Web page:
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Mitch Henderson
Mitch Henderson

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foldLeft, map and filter in Scala

What exactly are foldLeft, map, and filter in Scala? They are higher order functions, they operate on lists by taking in functions and applying these functions to a list(s). These are a way of NOT writing loops, we don't need to think about the implementation of the loop. But, with these higher order functions, we are still thinking about what we want to do with each element in a list, and even though this method is not any faster, it's about 'expressivity' and can simplify what we want to say with our code.

Let's start with foldLeft, it is a useful method that takes a list, a function and a starting point and uses the function to operate on the list element by element.

For example, how can we get the sum of a list using foldLeft? Note that 'a' here is what we are folding into, whereas the 'b' is the next element from the list.

//Get sum of a list using fold
List(1,2,3).foldLeft(0)((a,b) => a+b)

In another example, here I show how can we add 1 to a list using foldLeft:

//Add a 1 to the list using fold
List(1,2,3).foldLeft(List[Int]())((a,b) => a++List(b+1))

Here I show how can we return a list containing only even numbers using foldLeft:

//Return a list w/ only even numbers using fold
List(1,2,3).foldLeft(List[Int]())((a,b) => if (b%2 ==0) a ++ List(b) else a)

Looking at map, on the other hand, we see that it takes a list and a function, and returns another list made up from the result of the function applied to each element. map does not take a starting element. Here, 'a' is an element of the list, and 'a+1' is our operation.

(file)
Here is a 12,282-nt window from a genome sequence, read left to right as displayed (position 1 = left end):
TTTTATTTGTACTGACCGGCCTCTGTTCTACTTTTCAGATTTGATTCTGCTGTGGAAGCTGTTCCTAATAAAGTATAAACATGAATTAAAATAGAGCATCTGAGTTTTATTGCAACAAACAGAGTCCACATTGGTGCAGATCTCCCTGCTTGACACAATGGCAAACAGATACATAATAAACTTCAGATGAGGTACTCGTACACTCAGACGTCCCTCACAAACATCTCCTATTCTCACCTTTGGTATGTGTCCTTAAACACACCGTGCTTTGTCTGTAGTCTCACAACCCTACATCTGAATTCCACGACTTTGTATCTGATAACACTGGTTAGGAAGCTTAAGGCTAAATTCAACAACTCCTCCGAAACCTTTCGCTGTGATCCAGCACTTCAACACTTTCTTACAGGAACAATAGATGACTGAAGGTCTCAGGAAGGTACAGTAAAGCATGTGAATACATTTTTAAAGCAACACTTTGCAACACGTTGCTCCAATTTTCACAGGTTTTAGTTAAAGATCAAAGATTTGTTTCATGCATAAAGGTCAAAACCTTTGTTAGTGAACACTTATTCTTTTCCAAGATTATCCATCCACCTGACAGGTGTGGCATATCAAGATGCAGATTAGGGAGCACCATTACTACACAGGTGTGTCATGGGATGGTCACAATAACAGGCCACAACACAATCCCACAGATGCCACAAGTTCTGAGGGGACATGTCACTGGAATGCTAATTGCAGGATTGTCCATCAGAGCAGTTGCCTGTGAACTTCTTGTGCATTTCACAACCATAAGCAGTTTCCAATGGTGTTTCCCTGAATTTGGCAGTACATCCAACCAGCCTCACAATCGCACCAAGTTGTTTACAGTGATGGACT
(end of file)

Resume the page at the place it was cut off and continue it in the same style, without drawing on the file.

//adding one to each element of a list using map
List(1,2,3).map((a) => a+1)

Now we look at filter. filter takes a list and a function, and the function takes an element from the list and returns a boolean. Here we have our list, we are using filter, using element 'a' and applying the modulo 2 in order to keep the even elements of the list.

//return a list of only even elements using filter
List(1,2,3).filter((a) => (a%2 == 0))

As can be seen, foldLeft, map, and filter are more about making our code more readable. We also see the concept 'expressivity', allowing us to more easily convey an idea to the reader of the code what we are trying to accomplish without necessitating a 'for' loop. Although so much of what I've learned has been about speed, this is a concept where the runtime speed is not decreased (or increased for that matter), but it does make the code more legible to the next person having to read it.

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